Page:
Renewing Class Analysis Oxford. (Book Reviews/Comptes Rendus)

By Nakhaie, Reza | Canadian Journal of Sociology, Spring 2003 | Go to article overview

Renewing Class Analysis Oxford. (Book Reviews/Comptes Rendus)


Nakhaie, Reza, Canadian Journal of Sociology


Rosemary Crompton, Fiona Devine, Mike Savage and John Scott, eds, Renewing Class Analysis Oxford. UK: Blackwell Publishers, 2000, 207 pp.

Despite the frequent prediction of the "death of class," class analysis remains a central element of the sociological enterprise. The continuing salience of class in various areas of sociology remind us that such prediction has been premature. Arguably, one of the reasons for downplaying class has been a lack of agreement as to what classes are, how they should be measured and how they can be mobilized. Often the class debate is polarized into "Marxian versus Weberian" where the former presents classes as qualitatively distinct conflict groups with mobilization potential rooted in the organization of production while the latter see classes as a series of status positions due to "market chances" resulting in "class situations" (where individuals are able to acquire sufficient revenue to manage certain style of life). Although these two camps generally agree that class position, variously measured and for a variety of reasons, results in some types of political ideology and political action, there are still sub stantial disagreement among the proponent of each of these camps with the Weberians often concluding that classes are "multidimensional," "diverse," and "plural." A similar conclusion emerges from Renewing Class Analysis (p.2).

The most novel and provocative article in this collection is Sorensen's on "employment relations and class structure." In this article, Sorensen rejects Marx's labour theory of value but accepts that classes are conflict groups originating in exploitation. He defines exploitation classes "by the presence and absence of rent producing assets." These classes have antagonistic interests because rents create advantages to owners of rent producing assets, obtained at the expense of non-owners" (p. 17). Monopoly rents created by unions and professional associations, and composite rents created by asset specificity are two important types of employment rents that create classes and result in exploitation and conflict. For Sorensen, it is not inequality in assets that, by itself, create exploitation and conflict. He stresses that, in a perfectly competitive labour market with no transaction costs, exchange of assets between two persons will in fact reach an equilibrium where both persons will benefit and nobody suffe rs. Exploitation and conflict emerge, Sorensen argues, only if owners of means of production and labour power are able to control the supply of their assets. They can control this supply by establishing monopolies and/or associations and unions. A monopoly of assets ensures an increase in the return on assets over what it would have been if there was no monopoly. Similarly, unions increase the rent to assets (labour power, skill, motivation, etc.) by ensuring a higher than competitive wage for workers. That is, union solidarity is a source of exploitation. Similarly, welfare recipients protected by legislation become part of the exploiting class!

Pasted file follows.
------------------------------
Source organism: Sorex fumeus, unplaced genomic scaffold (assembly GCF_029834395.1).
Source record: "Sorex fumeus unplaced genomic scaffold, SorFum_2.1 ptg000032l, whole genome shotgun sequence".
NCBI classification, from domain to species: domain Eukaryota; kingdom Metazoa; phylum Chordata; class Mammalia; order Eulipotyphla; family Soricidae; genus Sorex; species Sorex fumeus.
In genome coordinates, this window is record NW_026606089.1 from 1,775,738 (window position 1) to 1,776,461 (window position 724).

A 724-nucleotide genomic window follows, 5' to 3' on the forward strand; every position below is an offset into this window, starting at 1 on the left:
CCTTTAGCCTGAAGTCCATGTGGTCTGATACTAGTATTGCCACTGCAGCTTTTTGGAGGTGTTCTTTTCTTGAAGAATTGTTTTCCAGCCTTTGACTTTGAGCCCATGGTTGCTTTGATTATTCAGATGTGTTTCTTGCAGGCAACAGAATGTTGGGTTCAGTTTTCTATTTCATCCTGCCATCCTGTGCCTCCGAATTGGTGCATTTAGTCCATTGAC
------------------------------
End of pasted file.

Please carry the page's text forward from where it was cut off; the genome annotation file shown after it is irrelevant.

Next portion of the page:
Sorensen would like to stress that "rent is the proper basis for a sound class concept," resulting in two classes: positively and negatively privileged exploitation classes (p. 23). One can imagine infinite numbers of exploitation classes, depending on which grouping establishes a monopoly, forms a union or association and/or is protected by legislation. In this light, Sorensen's exploiting class seems to include a combination of large and small capitalists with professional and managerial groups with associations, unionized workers, welfare recipients, sick, physically challenged and retired! Such a classification challenges the seriousness of his theoretical undertaking.

A second problem with Sorensen's thesis is his inattentiveness to the qualitative aspect of exploitation. For Marx, capitalists sell a product in the market at a higher value than the sum of value they give to workers for their labour-power. …

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